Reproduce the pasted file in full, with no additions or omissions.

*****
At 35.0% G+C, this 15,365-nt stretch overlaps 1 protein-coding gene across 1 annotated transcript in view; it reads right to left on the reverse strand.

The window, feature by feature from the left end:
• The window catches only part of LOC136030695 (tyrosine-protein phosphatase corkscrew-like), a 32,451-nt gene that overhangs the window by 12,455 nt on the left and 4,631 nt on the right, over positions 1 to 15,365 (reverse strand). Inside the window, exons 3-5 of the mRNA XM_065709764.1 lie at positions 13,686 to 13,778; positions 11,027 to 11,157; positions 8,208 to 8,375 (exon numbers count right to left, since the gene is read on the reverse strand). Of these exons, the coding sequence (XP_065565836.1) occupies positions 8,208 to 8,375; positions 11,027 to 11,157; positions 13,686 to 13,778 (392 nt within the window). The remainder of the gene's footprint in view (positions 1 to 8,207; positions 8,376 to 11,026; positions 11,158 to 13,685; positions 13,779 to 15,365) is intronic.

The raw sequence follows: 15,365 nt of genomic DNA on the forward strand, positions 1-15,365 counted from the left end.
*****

At 35.0% G+C, this 15,365-nt stretch overlaps 1 protein-coding gene across 1 annotated transcript in view; it reads right to left on the reverse strand.

The window, feature by feature from the left end:
• The window catches only part of LOC136030695 (tyrosine-protein phosphatase corkscrew-like), a 32,451-nt gene that overhangs the window by 12,455 nt on the left and 4,631 nt on the right, over positions 1 to 15,365 (reverse strand). Inside the window, exons 3-5 of the mRNA XM_065709764.1 lie at positions 13,686 to 13,778; positions 11,027 to 11,157; positions 8,208 to 8,375 (exon numbers count right to left, since the gene is read on the reverse strand). Of these exons, the coding sequence (XP_065565836.1) occupies positions 8,208 to 8,375; positions 11,027 to 11,157; positions 13,686 to 13,778 (392 nt within the window). The remainder of the gene's footprint in view (positions 1 to 8,207; positions 8,376 to 11,026; positions 11,158 to 13,685; positions 13,779 to 15,365) is intronic.

The raw sequence follows: 15,365 nt of genomic DNA on the forward strand, positions 1-15,365 counted from the left end.